IT WAS with mixed feelings that I read the article in The Star last week about a 19-year-old girl who claimed to have found an abandoned baby outside her home.
The girl told her mother she heard the cries of a baby and found the infant when she went outside to look. The mother called the police who, upon investigation, found that the baby was actually the teenager’s.
She had been impregnated by her 17-year-old boyfriend and carried the baby to term, finally giving birth on her own.
I found myself wondering a number of things.
Firstly, how come the girl’s family never realised she was pregnant? How was she able to hide it from them? Was it because she hid it so well or was it because the family never took the time to find out how she was doing?
Looking back on my own pregnancies, I do not think there was anyway I could have hidden it from anyone. I was as big as a house, with a noticeable bump.
Moreover, pregnancy comes with its share of challenges, such as nausea during the first trimester, backaches during the second and third trimesters, and a general feeling of tiredness. So how did the family miss all these signs?
The family in question lived in Batang Kali, which suggests they could be from an underprivileged background. Frequently, within families like this, the main struggle is to find an income to sustain themselves from day to day.
They usually work hard, but do not enjoy financial returns that are commensurate with the amount of energy expended. In many cases, the parents hold several jobs to make ends meet, and this makes them too busy to spend time with their own children.
And then there is the case of the girl herself. She is 19 years old, and her boyfriend is 17.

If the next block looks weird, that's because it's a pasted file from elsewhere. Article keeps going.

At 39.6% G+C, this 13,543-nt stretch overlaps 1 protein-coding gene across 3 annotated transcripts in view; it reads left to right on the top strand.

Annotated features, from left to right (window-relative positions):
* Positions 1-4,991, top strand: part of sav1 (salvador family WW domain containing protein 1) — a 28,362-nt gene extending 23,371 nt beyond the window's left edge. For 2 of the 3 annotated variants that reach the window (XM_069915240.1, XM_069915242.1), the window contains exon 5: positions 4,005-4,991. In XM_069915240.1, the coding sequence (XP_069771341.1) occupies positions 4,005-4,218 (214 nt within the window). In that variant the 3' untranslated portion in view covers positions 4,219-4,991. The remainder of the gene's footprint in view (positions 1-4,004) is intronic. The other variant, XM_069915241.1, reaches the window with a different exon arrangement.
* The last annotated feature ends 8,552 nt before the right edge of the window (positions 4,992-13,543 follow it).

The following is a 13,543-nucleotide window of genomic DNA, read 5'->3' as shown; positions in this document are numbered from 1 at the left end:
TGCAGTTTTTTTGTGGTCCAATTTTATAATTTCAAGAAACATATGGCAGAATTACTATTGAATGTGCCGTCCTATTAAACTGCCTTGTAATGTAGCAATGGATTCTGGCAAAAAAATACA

Despite the availability of contraception in the country, somehow they managed to conceive a child before they were ready to bring one up. It makes me wonder about the quality of sex education in schools, and also within the family unit in Malaysia.
What are we teaching our young about sex? What do they know about unprotected sex?
I know the Asian mentality is to ban sex from our children, but at what point are we going to realise that by making it a taboo subject, we are only making it more attractive for them? And worse yet, these youngsters seem to be unaware of the options available to them.
We keep talking about having a non-judgmental approach to situations like this, and there are non-governmental organisations (NGO) in Malaysia which provide baby hatch services, where an unwanted baby can be dropped off at a safe and secure location.
And yet it is clear that many who need these services are unaware of them.
It is also clear that the girl herself was too afraid to inform her family. Perhaps informing them at the outset would have made things worse for her as they might have felt ashamed of her actions.
How they would have reacted is an unknown factor. In any case, she decided to quietly have the baby, abandon it and then claim to have found it.
The case is being investigated under Section 317 of the Penal Code for abandoning a child below the age of 12. Technically, it is clear-cut case of abandonment.
But I have mixed feelings because of her decision to abandon her baby at her own home.
She clearly had some regard for the safety of the child, but just did not know how to deal with the situation she found herself in.
The scenario of young mothers, unready to take on the responsibilities of parenthood, who abandon their babies, is not a new one.
In years past, the proliferation of cases like this led to the setting-up of baby hatches as an option for these mothers. But over the long term, we need to think of different ways of reaching out to people in such situations so that they can be effectively counselled to make the right choice.
Sheila Stanley is a writer and communications consultant based in Kuala Lumpur. Cases of abandoned babies cause her to wonder how we can improve the ecosystem of support for young, unwed mothers in Malaysia. You can get in touch with her via e-mail at email@example.com